• The pressure & temperature range can be kept as per requirement. This results into reduced wear & tear & increased volumetric efficiency
  • However multistage compressors with coolers arrangement is more expensive than single stage compressor
23-A single stage reciprocating air compressor takes 1.5 M3/min of air at pressure 1.013 bar & 25 Deg C temperatures & delivers at 6 bar. Calculate the final air temperature
Solution:
Assume law of air compression pVn = Constant
That is pV 1.35 =Constant
P1 = 1.013 bar & T1 = 25 + 273 = 298 K
P2 = 6 bar
We have
T2 / T1 = (P2 / P1) (n-1) / n
T2 = 298 X (6/1.013) (1.35-1)/1.35
T2 =470.36 K
T2 = 470.36 – 273 = 197.36 Deg C
24-Suction pressure of a double stage air compressor is 350 mmwc & discharge pressure 6 kg/cm2 .Then calculate the 1st stage outlet pressure?
P1 = 350 mmwc = (1.03-350/1000) = 0.995 kg/cm2
P2 = √(P1 XP3) = √(0.995 X 6)
P2 = 2.44 kg/cm2
25-What do you mean by perfect cooling in compressors heat exchangers?
The condition, where the inlet temperature of air at each stage of multi-stage machine should be the same as it was at the first stage inlet is called perfect cooling.
26-Is volumetric efficiency of a compressor is less at higher delivery pressure?
Yes, at higher delivery pressure volumetric efficiency of any compressor is less & vice versa
27-What do you mean by loading & unloading in air compressors?
It is the two step control of delivery pressure, where compressor is loaded when there is air demand and unloaded when there is no demand.
During unloading air compressors consume lesser power, say 30 to 40% of full load. Positive displacement compressors consume less power & screw compressors more during unloading.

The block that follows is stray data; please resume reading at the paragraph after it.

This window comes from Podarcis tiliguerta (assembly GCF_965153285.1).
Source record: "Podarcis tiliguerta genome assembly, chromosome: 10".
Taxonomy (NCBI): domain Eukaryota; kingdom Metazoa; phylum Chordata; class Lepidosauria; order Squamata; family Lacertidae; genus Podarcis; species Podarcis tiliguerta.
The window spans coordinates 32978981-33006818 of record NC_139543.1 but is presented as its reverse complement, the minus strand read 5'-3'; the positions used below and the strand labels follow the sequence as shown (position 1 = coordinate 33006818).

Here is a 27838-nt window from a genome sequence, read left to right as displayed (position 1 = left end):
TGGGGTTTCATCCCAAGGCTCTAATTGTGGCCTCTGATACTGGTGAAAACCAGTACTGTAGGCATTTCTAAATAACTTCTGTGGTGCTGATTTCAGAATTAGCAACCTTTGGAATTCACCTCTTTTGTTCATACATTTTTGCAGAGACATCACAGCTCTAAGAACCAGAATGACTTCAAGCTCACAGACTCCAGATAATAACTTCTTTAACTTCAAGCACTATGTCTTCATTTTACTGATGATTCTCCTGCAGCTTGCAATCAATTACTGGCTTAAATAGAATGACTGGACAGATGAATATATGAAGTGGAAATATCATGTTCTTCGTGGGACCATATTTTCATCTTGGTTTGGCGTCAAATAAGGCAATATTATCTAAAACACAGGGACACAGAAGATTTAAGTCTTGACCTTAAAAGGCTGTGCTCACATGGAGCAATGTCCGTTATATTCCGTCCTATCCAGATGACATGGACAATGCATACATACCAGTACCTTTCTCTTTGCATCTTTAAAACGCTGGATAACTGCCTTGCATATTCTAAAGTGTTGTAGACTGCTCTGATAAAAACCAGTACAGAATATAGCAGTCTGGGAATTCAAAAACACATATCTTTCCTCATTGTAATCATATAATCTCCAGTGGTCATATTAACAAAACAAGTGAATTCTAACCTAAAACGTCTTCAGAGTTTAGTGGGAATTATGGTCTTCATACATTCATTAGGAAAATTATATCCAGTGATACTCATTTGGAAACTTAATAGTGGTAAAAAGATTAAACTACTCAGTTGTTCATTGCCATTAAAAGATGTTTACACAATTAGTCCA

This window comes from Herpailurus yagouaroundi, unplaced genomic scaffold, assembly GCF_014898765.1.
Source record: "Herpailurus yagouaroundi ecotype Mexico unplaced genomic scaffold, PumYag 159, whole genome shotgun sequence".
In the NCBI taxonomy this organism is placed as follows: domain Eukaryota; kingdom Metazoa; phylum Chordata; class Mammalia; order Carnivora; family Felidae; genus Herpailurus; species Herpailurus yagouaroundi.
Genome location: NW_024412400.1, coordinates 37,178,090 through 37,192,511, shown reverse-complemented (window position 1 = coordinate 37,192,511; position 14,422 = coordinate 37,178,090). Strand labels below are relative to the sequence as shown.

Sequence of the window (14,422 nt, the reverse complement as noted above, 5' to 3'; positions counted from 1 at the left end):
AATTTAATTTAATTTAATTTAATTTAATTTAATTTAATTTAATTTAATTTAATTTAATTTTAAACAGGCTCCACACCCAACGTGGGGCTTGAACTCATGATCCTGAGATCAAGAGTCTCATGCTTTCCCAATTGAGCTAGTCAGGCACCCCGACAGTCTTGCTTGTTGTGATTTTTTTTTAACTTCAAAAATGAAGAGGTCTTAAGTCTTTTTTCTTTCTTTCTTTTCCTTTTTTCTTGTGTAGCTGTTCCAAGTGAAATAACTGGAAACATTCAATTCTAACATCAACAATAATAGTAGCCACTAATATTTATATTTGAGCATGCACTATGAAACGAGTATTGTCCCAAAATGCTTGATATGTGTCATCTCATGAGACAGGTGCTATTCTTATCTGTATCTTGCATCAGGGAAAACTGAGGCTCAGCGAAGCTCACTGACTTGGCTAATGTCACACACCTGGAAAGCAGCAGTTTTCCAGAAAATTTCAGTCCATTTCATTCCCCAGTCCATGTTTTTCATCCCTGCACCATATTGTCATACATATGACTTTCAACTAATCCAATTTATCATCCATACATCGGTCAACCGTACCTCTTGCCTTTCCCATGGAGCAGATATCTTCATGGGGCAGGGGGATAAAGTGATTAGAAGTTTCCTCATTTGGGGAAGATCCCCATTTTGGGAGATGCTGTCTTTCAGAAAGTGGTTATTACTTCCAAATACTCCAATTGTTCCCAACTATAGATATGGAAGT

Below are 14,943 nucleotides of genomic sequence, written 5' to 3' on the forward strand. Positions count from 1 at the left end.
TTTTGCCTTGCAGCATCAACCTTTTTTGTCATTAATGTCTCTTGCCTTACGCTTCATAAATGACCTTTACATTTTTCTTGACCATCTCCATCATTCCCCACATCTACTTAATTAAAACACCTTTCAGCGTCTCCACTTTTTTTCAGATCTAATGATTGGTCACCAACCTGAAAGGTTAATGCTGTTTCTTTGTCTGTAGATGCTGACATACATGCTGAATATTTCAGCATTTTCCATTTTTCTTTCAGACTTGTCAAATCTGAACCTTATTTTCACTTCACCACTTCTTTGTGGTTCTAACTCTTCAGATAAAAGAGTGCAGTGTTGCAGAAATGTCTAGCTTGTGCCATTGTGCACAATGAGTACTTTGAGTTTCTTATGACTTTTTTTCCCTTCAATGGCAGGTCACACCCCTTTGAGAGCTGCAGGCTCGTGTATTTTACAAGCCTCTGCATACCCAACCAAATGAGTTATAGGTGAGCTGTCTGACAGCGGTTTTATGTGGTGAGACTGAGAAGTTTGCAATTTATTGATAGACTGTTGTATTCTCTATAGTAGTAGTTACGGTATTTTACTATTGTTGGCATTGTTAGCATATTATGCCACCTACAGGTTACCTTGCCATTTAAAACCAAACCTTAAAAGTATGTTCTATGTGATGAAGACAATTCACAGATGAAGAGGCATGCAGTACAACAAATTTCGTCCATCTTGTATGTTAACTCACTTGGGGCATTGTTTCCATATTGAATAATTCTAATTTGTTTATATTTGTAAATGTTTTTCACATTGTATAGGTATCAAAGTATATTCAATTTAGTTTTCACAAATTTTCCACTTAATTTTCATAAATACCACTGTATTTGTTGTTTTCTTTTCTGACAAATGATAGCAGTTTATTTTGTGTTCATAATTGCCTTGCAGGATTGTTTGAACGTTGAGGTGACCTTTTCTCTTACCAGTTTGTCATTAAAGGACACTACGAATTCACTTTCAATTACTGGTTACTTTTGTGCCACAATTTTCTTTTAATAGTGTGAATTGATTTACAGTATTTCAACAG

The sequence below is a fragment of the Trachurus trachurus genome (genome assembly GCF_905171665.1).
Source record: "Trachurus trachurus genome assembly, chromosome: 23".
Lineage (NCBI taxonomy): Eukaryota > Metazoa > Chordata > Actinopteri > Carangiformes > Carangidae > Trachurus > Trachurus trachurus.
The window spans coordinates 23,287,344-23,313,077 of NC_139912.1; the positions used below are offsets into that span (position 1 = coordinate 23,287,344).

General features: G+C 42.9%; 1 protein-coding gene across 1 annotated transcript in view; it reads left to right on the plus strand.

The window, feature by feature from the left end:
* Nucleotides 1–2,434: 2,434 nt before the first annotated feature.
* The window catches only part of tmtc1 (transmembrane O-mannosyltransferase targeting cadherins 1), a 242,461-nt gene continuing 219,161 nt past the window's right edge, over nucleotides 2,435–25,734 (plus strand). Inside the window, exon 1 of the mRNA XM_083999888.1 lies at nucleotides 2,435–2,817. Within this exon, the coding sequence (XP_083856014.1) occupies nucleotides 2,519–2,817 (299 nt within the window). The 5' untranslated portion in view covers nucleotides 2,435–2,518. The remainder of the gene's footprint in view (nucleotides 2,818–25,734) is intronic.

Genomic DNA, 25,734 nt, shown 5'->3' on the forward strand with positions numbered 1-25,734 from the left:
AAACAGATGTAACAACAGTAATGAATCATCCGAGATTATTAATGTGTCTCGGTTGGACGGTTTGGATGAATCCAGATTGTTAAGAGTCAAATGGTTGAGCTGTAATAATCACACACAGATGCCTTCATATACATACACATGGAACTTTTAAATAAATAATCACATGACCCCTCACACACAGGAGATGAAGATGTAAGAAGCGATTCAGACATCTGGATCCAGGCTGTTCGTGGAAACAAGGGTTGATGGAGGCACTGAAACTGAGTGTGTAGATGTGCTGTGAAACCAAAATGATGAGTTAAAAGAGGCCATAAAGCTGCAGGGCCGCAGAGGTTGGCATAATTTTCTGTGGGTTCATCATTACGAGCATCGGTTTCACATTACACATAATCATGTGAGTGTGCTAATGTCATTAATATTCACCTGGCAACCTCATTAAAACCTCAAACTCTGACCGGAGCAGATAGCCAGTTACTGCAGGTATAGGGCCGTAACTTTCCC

28-Does incorporating VFDs to reciprocating compressors save energy?
No...Compressors are required to run at full RPM, if run at lower RPM time required for loading will increase. So loading & unloading by using VFDs is not recommended for reciprocating compressors However sometimes it can be applied for centrifugal compressors.
29-Explain the process of loading & unloading in reciprocating air compressors?
In reciprocating air compressors, suction valves of compressors are fitted with un loader. Suction valves get forced open by actuating Solenoid valve (SOV) when discharge goes higher than requirement.
During loading: The SOV de-energies & the suction valves open & close as per the operation of flat springs fitted with SOVs.
During unloading: As the pressure increases more than set pressure, SOV on actuating air line opens to allow air to force open the suction valves. During compression stroke air discharges through already opened suction valves & pressure does not increase during suction stroke.
For 50% unloading 50% of suction valves get forced open & for 100% unloading all the suction valves get opened.
30- Explain the process of loading & unloading in screw air compressors?
Screw compressors are silent in operation & also consume very less power as compared to reciprocating compressors.